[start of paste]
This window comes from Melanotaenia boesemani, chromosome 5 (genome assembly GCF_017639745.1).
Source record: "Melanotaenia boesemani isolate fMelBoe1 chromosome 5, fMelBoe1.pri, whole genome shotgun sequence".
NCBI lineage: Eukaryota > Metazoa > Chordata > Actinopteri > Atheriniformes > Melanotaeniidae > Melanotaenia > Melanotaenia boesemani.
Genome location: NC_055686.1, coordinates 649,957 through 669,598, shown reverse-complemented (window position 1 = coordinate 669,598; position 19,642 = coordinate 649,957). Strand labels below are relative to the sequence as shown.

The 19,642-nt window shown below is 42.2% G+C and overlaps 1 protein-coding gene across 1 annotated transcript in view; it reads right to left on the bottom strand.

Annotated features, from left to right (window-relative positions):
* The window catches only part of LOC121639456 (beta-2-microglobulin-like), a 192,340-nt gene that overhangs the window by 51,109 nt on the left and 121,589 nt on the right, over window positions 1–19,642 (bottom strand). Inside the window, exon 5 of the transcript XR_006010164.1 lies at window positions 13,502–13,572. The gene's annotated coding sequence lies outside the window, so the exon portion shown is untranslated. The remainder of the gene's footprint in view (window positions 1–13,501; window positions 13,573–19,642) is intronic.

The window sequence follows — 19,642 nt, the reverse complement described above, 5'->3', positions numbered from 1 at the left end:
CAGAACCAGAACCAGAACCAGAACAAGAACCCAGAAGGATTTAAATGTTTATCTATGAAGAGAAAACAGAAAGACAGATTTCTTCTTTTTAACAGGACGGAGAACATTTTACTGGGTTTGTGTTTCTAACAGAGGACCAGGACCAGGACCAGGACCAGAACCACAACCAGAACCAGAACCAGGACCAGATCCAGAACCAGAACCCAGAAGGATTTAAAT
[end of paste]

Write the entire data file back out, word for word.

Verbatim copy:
This window comes from Melanotaenia boesemani, chromosome 5 (genome assembly GCF_017639745.1).
Source record: "Melanotaenia boesemani isolate fMelBoe1 chromosome 5, fMelBoe1.pri, whole genome shotgun sequence".
NCBI lineage: Eukaryota > Metazoa > Chordata > Actinopteri > Atheriniformes > Melanotaeniidae > Melanotaenia > Melanotaenia boesemani.
Genome location: NC_055686.1, coordinates 649,957 through 669,598, shown reverse-complemented (window position 1 = coordinate 669,598; position 19,642 = coordinate 649,957). Strand labels below are relative to the sequence as shown.

The 19,642-nt window shown below is 42.2% G+C and overlaps 1 protein-coding gene across 1 annotated transcript in view; it reads right to left on the bottom strand.

Annotated features, from left to right (window-relative positions):
* The window catches only part of LOC121639456 (beta-2-microglobulin-like), a 192,340-nt gene that overhangs the window by 51,109 nt on the left and 121,589 nt on the right, over window positions 1–19,642 (bottom strand). Inside the window, exon 5 of the transcript XR_006010164.1 lies at window positions 13,502–13,572. The gene's annotated coding sequence lies outside the window, so the exon portion shown is untranslated. The remainder of the gene's footprint in view (window positions 1–13,501; window positions 13,573–19,642) is intronic.

The window sequence follows — 19,642 nt, the reverse complement described above, 5'->3', positions numbered from 1 at the left end:
CAGAACCAGAACCAGAACCAGAACAAGAACCCAGAAGGATTTAAATGTTTATCTATGAAGAGAAAACAGAAAGACAGATTTCTTCTTTTTAACAGGACGGAGAACATTTTACTGGGTTTGTGTTTCTAACAGAGGACCAGGACCAGGACCAGGACCAGAACCACAACCAGAACCAGAACCAGGACCAGATCCAGAACCAGAACCCAGAAGGATTTAAAT